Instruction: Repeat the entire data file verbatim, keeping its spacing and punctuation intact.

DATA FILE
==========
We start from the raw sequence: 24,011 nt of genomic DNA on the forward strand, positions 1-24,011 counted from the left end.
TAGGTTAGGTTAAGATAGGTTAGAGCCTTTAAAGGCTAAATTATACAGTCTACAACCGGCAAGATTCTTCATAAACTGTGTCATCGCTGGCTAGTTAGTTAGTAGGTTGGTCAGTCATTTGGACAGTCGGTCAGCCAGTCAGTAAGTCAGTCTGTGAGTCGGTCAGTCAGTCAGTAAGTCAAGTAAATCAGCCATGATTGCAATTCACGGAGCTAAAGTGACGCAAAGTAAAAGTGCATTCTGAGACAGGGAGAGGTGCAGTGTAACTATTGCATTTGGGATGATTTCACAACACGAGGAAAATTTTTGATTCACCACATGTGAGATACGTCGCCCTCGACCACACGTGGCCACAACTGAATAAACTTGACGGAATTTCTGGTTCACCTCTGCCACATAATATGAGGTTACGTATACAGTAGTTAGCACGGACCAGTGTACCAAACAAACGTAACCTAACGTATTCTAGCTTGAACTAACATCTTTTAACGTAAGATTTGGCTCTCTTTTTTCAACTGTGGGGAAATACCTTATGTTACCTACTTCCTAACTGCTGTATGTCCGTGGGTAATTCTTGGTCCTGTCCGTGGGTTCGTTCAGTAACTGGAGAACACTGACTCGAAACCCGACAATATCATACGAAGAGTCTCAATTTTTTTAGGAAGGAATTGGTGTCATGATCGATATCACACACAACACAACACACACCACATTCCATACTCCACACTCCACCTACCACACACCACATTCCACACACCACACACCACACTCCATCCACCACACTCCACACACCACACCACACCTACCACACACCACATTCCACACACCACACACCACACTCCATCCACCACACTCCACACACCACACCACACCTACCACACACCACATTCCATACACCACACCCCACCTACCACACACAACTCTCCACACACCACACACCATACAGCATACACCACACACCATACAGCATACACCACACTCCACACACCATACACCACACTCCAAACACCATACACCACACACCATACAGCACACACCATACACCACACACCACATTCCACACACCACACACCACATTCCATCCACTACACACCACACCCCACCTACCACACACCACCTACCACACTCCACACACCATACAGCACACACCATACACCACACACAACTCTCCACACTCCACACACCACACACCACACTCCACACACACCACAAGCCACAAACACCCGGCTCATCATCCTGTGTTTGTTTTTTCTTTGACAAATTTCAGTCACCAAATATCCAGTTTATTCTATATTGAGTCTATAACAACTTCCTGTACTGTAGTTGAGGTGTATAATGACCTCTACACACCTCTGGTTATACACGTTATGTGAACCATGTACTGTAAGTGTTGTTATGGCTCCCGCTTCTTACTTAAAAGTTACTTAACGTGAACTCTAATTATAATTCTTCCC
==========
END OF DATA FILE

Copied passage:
We start from the raw sequence: 24,011 nt of genomic DNA on the forward strand, positions 1-24,011 counted from the left end.
TAGGTTAGGTTAAGATAGGTTAGAGCCTTTAAAGGCTAAATTATACAGTCTACAACCGGCAAGATTCTTCATAAACTGTGTCATCGCTGGCTAGTTAGTTAGTAGGTTGGTCAGTCATTTGGACAGTCGGTCAGCCAGTCAGTAAGTCAGTCTGTGAGTCGGTCAGTCAGTCAGTAAGTCAAGTAAATCAGCCATGATTGCAATTCACGGAGCTAAAGTGACGCAAAGTAAAAGTGCATTCTGAGACAGGGAGAGGTGCAGTGTAACTATTGCATTTGGGATGATTTCACAACACGAGGAAAATTTTTGATTCACCACATGTGAGATACGTCGCCCTCGACCACACGTGGCCACAACTGAATAAACTTGACGGAATTTCTGGTTCACCTCTGCCACATAATATGAGGTTACGTATACAGTAGTTAGCACGGACCAGTGTACCAAACAAACGTAACCTAACGTATTCTAGCTTGAACTAACATCTTTTAACGTAAGATTTGGCTCTCTTTTTTCAACTGTGGGGAAATACCTTATGTTACCTACTTCCTAACTGCTGTATGTCCGTGGGTAATTCTTGGTCCTGTCCGTGGGTTCGTTCAGTAACTGGAGAACACTGACTCGAAACCCGACAATATCATACGAAGAGTCTCAATTTTTTTAGGAAGGAATTGGTGTCATGATCGATATCACACACAACACAACACACACCACATTCCATACTCCACACTCCACCTACCACACACCACATTCCACACACCACACACCACACTCCATCCACCACACTCCACACACCACACCACACCTACCACACACCACATTCCACACACCACACACCACACTCCATCCACCACACTCCACACACCACACCACACCTACCACACACCACATTCCATACACCACACCCCACCTACCACACACAACTCTCCACACACCACACACCATACAGCATACACCACACACCATACAGCATACACCACACTCCACACACCATACACCACACTCCAAACACCATACACCACACACCATACAGCACACACCATACACCACACACCACATTCCACACACCACACACCACATTCCATCCACTACACACCACACCCCACCTACCACACACCACCTACCACACTCCACACACCATACAGCACACACCATACACCACACACAACTCTCCACACTCCACACACCACACACCACACTCCACACACACCACAAGCCACAAACACCCGGCTCATCATCCTGTGTTTGTTTTTTCTTTGACAAATTTCAGTCACCAAATATCCAGTTTATTCTATATTGAGTCTATAACAACTTCCTGTACTGTAGTTGAGGTGTATAATGACCTCTACACACCTCTGGTTATACACGTTATGTGAACCATGTACTGTAAGTGTTGTTATGGCTCCCGCTTCTTACTTAAAAGTTACTTAACGTGAACTCTAATTATAATTCTTCCC